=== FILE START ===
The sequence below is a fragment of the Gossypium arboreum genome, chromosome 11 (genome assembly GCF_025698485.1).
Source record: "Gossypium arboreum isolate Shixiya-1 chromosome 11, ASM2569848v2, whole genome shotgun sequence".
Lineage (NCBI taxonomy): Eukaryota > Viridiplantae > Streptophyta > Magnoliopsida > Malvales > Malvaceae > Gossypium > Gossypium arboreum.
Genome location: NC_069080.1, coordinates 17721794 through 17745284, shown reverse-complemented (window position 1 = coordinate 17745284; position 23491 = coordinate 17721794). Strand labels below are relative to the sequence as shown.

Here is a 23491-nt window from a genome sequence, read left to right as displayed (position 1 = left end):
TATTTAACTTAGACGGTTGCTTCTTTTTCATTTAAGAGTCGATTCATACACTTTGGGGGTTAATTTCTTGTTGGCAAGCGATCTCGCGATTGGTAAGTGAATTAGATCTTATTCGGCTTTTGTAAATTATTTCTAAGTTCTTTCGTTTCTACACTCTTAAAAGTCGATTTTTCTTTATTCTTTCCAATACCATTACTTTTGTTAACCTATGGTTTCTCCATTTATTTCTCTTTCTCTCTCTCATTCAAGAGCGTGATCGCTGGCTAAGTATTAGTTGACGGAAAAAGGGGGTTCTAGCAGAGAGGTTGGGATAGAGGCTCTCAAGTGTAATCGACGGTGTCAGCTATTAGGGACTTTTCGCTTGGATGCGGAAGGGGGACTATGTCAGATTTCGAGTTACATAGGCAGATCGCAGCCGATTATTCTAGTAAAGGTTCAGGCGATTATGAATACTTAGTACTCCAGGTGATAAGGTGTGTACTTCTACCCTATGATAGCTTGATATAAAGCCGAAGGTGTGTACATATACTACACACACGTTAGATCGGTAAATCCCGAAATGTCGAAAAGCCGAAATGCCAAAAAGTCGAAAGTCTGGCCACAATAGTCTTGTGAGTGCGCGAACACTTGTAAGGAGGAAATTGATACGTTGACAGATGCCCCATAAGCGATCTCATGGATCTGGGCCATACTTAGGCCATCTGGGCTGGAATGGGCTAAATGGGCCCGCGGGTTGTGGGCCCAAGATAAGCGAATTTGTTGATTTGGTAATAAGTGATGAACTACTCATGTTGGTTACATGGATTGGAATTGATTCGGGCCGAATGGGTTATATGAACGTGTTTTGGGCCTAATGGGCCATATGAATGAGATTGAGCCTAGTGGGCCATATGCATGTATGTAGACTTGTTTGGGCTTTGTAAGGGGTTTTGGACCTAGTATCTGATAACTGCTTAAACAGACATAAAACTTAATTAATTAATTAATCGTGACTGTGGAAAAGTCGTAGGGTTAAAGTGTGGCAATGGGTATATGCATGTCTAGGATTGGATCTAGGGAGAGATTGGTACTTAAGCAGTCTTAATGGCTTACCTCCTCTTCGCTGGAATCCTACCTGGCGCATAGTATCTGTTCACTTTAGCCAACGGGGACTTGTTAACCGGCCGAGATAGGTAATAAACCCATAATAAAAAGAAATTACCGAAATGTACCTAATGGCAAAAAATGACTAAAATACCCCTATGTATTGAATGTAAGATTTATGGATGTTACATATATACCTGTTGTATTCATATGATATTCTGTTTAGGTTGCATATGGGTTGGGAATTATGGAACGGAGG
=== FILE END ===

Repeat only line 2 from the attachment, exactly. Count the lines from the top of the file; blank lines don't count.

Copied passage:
Source record: "Gossypium arboreum isolate Shixiya-1 chromosome 11, ASM2569848v2, whole genome shotgun sequence".